A string of challenges confronts Singapore as it seeks to maintain its status as an Asian economic success story.
At a glance
- Singapore is well placed geographically and has enjoyed steady growth over the last five decades.
- Trade wars, an ageing population and lower productivity threaten the island state’s future economic growth.
- Stronger, closer relationships with India and China, as well as participation in new free trade agreements could help shore up Singapore’s position.
- The country is also focusing on reskilling its population to increase digital literacy, and ensuring that all citizens benefit from Singapore’s success.
Singapore has long been touted as a shining example of Asian success. Stable. Prosperous. Disciplined. Industrious. Smart. Add the fact that the island state is perfectly located to ride on the coat tails of the economic growth of neighbours such as China and India, and it is easy to see why Singapore has prospered in sectors such as manufacturing, finance, and logistics and transport.
A raft of international, economic and social challenges is now buffeting Singapore, however, and the headwinds demand a response from government and business if momentum is to be maintained. Economic growth came in below expectations at 1.3 per cent in the first quarter of 2019, with manufacturing among the sectors experiencing a dip.
Manu Bhaskaran, CEO of consultancy group Centennial Asia Advisors and author of a Lowy Institute report on Singapore, acknowledges the threats facing the nation, but remains upbeat about its long-term economic prospects.
“Singapore should be able to sustain growth of about 2.5 per cent plus or minus for the next few years, so long as there is no global recession and so long as we can avoid a major surge of protectionism,” he says, referring to the rise of trade barriers and economic nationalism in jurisdictions such as the US and Europe.
Changes will be required, though.
Location, location, location
On the doorstep of Malaysia, Indonesia and Vietnam and enjoying ties with juggernauts China and India, Singaporean businesses have geographic advantages.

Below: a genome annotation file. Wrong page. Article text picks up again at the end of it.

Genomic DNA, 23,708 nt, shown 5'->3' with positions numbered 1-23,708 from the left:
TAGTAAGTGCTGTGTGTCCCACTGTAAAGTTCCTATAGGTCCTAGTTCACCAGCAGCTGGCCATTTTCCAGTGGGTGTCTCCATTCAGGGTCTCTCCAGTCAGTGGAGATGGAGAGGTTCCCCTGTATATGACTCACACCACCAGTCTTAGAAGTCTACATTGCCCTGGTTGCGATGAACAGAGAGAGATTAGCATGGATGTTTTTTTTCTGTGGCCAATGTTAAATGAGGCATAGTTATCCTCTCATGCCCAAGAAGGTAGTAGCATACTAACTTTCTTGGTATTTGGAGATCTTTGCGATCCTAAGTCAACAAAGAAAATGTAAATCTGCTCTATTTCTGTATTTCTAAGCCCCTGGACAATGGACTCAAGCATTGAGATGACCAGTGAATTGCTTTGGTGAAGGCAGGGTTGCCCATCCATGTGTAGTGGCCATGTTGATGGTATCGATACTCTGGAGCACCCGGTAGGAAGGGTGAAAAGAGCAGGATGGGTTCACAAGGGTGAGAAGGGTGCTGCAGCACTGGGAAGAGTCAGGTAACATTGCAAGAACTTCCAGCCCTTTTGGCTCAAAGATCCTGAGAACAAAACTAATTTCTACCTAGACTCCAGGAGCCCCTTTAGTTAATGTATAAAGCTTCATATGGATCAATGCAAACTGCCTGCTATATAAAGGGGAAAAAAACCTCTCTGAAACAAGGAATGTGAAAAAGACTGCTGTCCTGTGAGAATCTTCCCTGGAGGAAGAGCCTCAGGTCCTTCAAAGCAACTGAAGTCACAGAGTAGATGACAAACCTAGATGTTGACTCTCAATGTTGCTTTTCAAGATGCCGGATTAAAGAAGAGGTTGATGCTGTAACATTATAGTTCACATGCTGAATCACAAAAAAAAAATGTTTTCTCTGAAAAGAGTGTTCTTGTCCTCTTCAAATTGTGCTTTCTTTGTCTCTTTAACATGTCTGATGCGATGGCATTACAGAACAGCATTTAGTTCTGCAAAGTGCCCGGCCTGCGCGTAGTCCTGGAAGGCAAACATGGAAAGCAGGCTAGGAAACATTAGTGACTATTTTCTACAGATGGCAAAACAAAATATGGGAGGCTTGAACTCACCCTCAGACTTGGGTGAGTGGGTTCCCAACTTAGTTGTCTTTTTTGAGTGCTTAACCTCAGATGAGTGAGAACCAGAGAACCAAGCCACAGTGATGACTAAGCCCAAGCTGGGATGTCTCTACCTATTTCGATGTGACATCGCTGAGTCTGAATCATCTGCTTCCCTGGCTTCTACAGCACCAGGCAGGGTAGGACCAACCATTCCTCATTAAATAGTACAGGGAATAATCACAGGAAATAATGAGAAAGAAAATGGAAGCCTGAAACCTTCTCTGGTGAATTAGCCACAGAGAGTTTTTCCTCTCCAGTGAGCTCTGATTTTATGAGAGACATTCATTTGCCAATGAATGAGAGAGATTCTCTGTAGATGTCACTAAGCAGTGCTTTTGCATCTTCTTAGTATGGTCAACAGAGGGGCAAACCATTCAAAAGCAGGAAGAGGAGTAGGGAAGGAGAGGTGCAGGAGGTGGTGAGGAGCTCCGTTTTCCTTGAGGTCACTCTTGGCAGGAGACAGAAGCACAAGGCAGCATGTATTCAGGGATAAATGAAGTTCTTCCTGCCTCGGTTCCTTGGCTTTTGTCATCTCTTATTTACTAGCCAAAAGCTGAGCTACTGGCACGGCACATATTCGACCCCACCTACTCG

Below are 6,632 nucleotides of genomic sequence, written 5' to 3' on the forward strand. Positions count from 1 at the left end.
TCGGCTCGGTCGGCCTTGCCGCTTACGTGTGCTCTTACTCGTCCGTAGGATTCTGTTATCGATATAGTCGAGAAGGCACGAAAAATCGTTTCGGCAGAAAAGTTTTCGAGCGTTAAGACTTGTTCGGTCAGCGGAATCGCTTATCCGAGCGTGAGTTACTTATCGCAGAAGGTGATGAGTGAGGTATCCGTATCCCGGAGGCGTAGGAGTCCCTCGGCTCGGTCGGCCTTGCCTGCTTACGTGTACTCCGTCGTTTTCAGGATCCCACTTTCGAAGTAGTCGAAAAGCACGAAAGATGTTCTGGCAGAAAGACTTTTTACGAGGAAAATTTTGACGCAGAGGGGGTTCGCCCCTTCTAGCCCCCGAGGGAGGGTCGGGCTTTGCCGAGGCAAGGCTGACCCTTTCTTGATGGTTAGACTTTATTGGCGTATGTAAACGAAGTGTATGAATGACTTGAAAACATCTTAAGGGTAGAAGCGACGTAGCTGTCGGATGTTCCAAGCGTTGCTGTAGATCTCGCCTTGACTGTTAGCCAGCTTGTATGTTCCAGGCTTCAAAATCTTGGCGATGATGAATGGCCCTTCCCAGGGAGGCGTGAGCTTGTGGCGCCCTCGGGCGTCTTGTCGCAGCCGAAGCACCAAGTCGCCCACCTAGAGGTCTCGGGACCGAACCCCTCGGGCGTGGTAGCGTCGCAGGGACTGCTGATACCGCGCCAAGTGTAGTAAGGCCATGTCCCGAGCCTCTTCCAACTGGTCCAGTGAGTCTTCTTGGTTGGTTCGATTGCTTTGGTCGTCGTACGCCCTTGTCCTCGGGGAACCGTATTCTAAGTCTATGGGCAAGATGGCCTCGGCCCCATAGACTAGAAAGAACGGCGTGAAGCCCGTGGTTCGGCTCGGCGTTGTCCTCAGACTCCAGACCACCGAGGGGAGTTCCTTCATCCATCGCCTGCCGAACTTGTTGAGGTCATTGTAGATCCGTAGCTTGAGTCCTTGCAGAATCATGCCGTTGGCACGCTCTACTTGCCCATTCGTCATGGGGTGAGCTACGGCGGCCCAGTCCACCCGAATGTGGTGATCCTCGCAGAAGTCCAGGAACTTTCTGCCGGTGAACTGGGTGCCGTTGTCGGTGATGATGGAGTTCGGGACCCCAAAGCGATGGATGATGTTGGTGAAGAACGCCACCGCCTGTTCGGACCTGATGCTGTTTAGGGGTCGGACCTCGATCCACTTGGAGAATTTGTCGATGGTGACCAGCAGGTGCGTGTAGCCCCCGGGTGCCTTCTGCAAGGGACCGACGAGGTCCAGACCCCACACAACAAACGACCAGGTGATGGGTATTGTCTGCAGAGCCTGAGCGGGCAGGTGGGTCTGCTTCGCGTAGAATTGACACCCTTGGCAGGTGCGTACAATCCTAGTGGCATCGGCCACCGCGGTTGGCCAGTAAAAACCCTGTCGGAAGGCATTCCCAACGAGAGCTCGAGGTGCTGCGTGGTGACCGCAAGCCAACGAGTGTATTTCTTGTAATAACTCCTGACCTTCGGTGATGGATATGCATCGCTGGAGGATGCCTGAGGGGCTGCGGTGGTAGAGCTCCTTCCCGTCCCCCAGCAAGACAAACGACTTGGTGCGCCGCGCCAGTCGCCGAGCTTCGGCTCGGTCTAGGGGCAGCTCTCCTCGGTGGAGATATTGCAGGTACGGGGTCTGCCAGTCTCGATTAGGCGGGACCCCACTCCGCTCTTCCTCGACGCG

Selena Ling, head of treasury research and strategy at OCBC Bank, nevertheless advocates building even closer partnerships with neighbouring countries. There is also the chance to ramp up participation in existing or mooted free trade agreements such as the Comprehensive and Progressive Agreement for Trans-Pacific Partnership (CPTPP), the Regional Comprehensive Economic Partnership (RCEP) and the Association of Southeast Asian Nations (ASEAN), plus China’s Belt and Road Initiative.
“[We should also be] promoting the Smart Nation push [to harness new technologies] and start-ups, embarking on digital transformation, as well as encouraging bilateral economic cooperation in strategic areas like high-speed railways and education,” Ling says.
The Lowy Institute report, titled Getting Singapore in Shape: Economic Challenges and How to Meet Them, opines that disruptions stemming from new technologies, the changing structure of international competitiveness and growing economic nationalism could pose a threat to Singapore’s future economic potential.
Bhaskaran draws comfort from Singapore’s location and long-term business and infrastructure advantages that have enabled it to act as a regional hub. He warns, however, that Hong Kong and Bangkok are trying to challenge that standing. Hong Kong excels in areas such as equity finance because of the immense scale of opportunities offered by China, while Bangkok is emerging as the de facto capital city of the Greater Mekong Subregion.